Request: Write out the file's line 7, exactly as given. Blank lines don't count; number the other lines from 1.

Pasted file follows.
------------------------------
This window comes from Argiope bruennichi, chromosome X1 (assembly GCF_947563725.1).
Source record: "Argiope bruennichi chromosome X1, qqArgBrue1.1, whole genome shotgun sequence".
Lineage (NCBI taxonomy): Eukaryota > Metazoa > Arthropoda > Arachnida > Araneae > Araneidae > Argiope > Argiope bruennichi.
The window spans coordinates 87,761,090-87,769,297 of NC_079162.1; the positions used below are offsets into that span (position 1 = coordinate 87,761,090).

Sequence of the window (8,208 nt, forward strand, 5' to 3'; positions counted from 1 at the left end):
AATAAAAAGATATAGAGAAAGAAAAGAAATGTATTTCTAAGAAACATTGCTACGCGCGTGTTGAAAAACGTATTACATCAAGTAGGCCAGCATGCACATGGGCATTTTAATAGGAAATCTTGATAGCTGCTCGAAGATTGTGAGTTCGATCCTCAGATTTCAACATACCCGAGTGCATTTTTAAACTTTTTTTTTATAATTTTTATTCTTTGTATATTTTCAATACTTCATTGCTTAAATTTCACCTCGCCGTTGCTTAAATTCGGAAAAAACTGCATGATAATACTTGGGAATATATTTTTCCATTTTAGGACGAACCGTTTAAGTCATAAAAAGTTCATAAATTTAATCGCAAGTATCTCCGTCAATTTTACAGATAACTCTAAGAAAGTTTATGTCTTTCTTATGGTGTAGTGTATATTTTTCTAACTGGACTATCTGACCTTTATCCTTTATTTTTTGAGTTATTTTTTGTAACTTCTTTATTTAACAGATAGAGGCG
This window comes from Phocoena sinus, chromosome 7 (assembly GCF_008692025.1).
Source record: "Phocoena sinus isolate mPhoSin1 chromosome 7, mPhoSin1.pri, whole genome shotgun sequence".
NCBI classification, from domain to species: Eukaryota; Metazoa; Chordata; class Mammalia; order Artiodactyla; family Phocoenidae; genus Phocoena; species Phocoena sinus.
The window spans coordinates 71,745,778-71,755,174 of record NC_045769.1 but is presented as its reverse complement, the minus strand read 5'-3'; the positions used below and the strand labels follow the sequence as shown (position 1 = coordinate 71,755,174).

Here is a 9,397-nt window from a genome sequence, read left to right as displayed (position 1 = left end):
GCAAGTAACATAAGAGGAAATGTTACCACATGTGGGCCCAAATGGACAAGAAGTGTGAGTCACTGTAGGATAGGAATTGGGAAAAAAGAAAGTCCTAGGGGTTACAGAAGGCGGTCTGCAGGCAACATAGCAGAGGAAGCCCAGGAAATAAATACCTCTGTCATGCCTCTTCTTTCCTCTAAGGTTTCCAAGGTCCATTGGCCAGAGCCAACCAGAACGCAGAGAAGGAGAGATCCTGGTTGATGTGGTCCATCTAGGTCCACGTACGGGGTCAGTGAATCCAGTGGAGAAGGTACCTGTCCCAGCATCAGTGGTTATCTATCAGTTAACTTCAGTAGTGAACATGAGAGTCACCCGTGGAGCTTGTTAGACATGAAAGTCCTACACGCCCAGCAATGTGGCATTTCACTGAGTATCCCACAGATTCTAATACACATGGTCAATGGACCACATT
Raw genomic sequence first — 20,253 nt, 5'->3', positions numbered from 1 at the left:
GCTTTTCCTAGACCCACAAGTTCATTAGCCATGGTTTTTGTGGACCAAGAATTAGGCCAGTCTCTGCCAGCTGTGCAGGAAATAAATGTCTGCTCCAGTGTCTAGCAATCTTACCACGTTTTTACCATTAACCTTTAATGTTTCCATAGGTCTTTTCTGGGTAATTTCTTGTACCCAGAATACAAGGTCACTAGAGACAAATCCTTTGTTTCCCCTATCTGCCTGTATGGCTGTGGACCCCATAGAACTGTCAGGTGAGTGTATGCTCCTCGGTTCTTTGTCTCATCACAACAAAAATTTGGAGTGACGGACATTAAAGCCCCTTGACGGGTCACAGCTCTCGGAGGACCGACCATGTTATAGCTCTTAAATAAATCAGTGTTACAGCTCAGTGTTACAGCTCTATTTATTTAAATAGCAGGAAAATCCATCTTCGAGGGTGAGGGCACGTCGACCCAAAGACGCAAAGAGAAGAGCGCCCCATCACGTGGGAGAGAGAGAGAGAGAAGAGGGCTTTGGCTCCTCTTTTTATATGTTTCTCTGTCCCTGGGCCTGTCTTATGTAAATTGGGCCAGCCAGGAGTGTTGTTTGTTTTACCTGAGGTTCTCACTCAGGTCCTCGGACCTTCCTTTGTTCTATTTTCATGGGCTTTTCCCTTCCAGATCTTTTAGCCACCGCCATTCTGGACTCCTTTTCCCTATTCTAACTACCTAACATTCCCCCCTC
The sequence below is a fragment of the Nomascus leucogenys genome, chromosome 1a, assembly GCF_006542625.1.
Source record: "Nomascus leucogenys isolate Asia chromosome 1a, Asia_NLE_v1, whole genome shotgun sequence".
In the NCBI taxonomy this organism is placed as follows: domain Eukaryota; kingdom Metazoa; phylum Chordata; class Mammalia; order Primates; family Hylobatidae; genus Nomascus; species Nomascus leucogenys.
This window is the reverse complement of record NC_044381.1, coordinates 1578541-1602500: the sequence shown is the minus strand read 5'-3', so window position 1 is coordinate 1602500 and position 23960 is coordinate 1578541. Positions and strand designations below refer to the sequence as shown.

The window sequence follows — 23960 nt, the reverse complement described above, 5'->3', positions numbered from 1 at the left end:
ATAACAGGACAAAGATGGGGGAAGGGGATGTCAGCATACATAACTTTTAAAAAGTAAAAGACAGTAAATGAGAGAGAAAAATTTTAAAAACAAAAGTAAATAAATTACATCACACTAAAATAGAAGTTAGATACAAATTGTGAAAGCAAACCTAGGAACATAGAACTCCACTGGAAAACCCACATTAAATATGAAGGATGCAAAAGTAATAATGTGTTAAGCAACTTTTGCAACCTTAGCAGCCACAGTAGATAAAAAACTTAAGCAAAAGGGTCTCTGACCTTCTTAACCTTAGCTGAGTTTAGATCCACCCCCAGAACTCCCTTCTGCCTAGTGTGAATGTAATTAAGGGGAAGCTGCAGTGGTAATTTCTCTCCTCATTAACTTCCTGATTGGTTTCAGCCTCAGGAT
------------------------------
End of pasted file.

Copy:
This window comes from Phocoena sinus, chromosome 7 (assembly GCF_008692025.1).